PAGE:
The fact that LEDs are available in different shapes means that lamps which use this kind of light can vary in terms of their shape. Every year, there are still products in the Red Dot Award: Product Design that surprise and enthuse the jury members. In 2016, these included the “Mesh” chandelier from Luceplan, which was created by Francisco Gomez Paz. The lamp is designed based on an experimental approach to a technology that makes it possible to break LEDs down into very small units. Mesh is made up of a network of metal wires with LEDs integrated in the points where the wires cross. This makes each point of light independent and gives the lamp a filigree appearance. In 2020, it was the lamp “Magellan” by Kuzco Lighting and Ryan Pauly that won a Red Dot: Best of the Best for its pioneering design. Magellan is characterised by its purist and concentric shape. Indirect light is projected onto the inside of the shades made from spun aluminium, creating an even diffused light.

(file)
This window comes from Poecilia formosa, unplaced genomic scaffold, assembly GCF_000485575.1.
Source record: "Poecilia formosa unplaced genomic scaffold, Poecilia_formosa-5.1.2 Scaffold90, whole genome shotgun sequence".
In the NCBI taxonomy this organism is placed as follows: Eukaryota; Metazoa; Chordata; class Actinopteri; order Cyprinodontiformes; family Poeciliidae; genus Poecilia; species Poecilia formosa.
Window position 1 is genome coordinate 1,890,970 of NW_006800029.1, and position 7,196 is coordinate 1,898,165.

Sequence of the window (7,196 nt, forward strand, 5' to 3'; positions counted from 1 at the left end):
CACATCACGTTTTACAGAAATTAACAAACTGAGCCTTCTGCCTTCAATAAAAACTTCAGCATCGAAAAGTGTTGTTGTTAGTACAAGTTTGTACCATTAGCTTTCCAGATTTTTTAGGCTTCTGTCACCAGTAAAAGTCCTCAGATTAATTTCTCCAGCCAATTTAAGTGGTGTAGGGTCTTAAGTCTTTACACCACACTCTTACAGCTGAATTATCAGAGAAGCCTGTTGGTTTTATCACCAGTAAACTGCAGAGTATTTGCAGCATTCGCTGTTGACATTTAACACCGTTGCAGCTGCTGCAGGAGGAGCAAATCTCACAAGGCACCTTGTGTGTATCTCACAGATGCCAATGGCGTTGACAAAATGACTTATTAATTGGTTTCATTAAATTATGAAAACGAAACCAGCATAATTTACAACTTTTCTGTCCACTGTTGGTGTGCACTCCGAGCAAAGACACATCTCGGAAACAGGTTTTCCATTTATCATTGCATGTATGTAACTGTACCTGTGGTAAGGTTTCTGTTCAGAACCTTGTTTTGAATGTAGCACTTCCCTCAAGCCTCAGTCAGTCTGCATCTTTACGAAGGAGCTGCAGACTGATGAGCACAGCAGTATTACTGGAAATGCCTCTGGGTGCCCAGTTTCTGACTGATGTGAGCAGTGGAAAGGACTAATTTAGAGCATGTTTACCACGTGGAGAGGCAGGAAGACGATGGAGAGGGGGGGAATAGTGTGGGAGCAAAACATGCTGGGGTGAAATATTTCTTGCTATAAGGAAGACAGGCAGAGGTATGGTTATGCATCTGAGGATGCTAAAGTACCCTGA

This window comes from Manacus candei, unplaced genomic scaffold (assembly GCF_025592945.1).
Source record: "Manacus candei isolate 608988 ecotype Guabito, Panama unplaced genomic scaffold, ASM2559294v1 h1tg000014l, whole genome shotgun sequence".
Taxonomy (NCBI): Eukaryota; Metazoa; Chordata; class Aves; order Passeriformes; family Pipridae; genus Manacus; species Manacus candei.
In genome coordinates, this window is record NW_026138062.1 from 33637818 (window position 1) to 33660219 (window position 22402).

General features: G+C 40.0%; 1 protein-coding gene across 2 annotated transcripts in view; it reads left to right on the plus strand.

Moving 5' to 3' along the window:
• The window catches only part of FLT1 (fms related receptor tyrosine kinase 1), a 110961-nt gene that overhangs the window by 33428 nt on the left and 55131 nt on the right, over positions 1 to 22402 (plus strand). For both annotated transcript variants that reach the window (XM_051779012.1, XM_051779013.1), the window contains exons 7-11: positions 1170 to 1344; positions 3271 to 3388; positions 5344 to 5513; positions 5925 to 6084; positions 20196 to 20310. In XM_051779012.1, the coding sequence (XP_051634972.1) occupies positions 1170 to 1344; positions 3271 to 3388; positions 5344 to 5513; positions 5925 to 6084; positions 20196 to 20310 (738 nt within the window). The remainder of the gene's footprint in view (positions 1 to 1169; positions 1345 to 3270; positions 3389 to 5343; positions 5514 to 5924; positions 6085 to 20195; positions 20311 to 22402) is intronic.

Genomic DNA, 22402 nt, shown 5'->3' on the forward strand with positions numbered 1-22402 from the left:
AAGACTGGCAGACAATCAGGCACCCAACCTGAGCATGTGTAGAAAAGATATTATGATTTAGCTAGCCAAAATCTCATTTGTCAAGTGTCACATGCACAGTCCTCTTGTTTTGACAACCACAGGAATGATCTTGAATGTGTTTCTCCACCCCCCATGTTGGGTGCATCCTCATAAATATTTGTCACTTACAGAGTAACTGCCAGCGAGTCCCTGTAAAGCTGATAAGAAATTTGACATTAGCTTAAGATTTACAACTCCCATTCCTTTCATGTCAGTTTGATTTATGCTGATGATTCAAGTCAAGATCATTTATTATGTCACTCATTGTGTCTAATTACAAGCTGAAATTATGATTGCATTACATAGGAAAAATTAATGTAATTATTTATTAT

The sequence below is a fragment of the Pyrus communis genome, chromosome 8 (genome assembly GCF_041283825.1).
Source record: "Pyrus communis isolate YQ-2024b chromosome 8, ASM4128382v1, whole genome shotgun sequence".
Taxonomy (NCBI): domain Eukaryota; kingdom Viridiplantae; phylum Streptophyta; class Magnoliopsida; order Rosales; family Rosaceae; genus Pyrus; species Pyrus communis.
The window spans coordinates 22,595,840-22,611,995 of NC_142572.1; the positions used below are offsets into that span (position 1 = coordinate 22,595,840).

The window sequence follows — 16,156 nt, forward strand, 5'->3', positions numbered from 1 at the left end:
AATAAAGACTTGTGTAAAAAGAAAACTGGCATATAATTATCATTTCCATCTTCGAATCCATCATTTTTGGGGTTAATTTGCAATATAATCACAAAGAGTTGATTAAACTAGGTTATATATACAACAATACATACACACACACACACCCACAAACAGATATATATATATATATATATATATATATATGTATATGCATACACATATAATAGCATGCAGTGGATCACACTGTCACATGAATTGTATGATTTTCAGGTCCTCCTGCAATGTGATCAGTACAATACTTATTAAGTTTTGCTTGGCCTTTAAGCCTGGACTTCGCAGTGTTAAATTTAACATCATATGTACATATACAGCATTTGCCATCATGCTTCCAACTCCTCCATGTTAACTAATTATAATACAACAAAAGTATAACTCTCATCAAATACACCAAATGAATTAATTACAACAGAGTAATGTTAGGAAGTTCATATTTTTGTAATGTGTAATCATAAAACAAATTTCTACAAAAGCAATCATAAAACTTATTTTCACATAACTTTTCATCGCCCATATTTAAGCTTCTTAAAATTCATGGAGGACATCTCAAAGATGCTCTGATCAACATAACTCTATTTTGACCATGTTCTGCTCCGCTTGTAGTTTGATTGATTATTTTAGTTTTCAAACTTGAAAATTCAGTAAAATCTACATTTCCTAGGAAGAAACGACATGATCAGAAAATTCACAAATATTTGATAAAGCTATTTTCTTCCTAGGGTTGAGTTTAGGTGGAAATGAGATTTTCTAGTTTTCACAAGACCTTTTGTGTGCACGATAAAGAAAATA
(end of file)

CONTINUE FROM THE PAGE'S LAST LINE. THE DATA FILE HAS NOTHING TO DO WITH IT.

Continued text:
Registration ends on 19 February

The progression in the lamp industry is just one of many examples that show how ground-breaking innovations emerge gradually through countless optimisations. The Red Dot Award: Product Design 2021 will reward these promising achievements, the patience of the designers and manufacturers and their stamina. They can register their innovations in the “Innovative Products” metacategory up until 19 February 2021. New creations from more than 50 areas can be entered in the competition and can range from small innovative details to revolutionary new developments.